Visiting PhD Fellow from UNU-MERIT: Rafael de la Vega

22 Oct 2023
Rafael de la Vega
22 Oct 2023

The DPRU is pleased to welcome Rafael de la Vega, a third-year PhD fellow at UNU-MERIT, who will be visiting the Unit for the next few months.

Rafael has a background in industrial engineering and economics, and has experience as a lecturer in undergraduate and MBA courses. He was also a researcher/consultant in a broad scope of industrial engineering projects at the Federal University of Rio de Janeiro (UFRJ) and the State University of Rio de Janeiro (Uerj).

His thesis investigates the connections between structural change and income inequality. For the first chapter, he is working on a meta-analysis on the evidence about how changes in the sectoral composition of an economy affect its level of inequality. His research interests also include sectoral transformation and technological change.

His reason for visiting South Africa, the University of Cape Town and the DPRU, is linked to his eagerness to learn more about the current state of the discussion on how sectoral and technological change affect income inequality in South Africa. His initial interest in the matter came from his familiarity with the Brazilian case, and he can see points of approximation - but also the different historical processes that took place in the two countries - so he is looking forward to better understanding to which extent they are comparable, or not.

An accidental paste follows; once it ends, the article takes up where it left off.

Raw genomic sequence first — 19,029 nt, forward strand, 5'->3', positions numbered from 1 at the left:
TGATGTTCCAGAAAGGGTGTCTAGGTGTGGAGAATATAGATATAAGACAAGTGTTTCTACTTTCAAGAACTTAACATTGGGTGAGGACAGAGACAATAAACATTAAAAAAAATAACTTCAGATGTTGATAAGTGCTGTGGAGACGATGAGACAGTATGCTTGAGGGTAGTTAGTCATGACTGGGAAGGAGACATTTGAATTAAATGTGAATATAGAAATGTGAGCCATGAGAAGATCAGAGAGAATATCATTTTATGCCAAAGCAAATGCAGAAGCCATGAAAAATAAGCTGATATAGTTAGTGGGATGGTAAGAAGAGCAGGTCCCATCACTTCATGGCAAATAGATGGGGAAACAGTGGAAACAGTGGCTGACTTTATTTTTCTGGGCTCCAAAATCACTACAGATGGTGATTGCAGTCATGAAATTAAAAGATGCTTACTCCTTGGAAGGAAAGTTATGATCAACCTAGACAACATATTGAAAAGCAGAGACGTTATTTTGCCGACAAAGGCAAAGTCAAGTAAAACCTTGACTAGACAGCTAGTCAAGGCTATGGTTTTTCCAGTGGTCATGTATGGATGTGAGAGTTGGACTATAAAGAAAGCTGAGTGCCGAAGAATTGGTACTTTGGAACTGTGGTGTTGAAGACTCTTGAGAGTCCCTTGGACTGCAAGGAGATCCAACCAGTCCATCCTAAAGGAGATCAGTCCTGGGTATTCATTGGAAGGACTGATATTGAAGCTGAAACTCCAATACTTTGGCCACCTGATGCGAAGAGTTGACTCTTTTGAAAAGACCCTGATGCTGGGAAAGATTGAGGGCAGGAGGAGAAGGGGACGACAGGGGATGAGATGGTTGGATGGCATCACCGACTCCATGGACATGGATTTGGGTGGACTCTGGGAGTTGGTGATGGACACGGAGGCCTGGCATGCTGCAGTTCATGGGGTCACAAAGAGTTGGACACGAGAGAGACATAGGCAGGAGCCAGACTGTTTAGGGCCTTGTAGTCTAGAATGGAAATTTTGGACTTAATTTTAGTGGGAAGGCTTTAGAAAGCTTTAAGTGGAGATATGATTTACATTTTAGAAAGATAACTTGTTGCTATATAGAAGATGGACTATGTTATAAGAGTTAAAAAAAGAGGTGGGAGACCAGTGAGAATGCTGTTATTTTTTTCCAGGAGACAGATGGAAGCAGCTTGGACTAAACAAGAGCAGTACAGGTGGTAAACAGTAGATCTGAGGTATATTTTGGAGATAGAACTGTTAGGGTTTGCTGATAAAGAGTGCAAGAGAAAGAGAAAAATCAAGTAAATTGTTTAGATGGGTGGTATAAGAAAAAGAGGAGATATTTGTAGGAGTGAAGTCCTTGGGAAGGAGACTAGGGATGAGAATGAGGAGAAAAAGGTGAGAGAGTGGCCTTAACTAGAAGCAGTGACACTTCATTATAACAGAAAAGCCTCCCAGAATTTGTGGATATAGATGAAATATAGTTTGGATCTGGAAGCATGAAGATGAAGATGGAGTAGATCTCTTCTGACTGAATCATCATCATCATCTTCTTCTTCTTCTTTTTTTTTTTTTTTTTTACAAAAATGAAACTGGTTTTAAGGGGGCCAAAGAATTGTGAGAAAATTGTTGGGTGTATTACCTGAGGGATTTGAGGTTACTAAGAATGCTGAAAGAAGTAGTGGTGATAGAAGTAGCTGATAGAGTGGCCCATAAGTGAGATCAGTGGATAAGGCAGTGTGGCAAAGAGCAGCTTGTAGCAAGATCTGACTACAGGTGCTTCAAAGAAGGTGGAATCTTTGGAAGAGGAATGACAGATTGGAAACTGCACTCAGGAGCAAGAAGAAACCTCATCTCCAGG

We look forward to hosting Rafael at the DPRU, and trust that it will be a professionally and personally rewarding experience. 

School of Economics Seminar: Rafael presented "Structural change and income inequality: a meta-analysis" at a recent UCT SoE Seminar, on 16 October 2023. Here is the abstract from his presentation:

"The literature on structural change and income inequality has reached mostly inconclusive results. Papers, however, are very heterogeneous in their approaches. In this paper we perform a meta-analysis of this literature to investigate patterns between methodological choices and results. Structure is understood mainly as the sectoral composition of an economy and inequality as its within-country income inequality. The meta-analysis is performed on 686 individual regressions coming from 44 papers. Preliminary results indicate no evidence of publication bias but also no evidence for presence of overall effect. However, it seems likely that different subsamples have antagonistic effect sizes which cancel themselves out on the overall analysis. This seems particularly true for the choice of measuring structure as the size of agriculture versus the size of industry. Other methodological choices also seem to drive heterogeneity in the results, such as adopting an econometric technique robust to endogeneity or the inclusion of certain groups of covariates."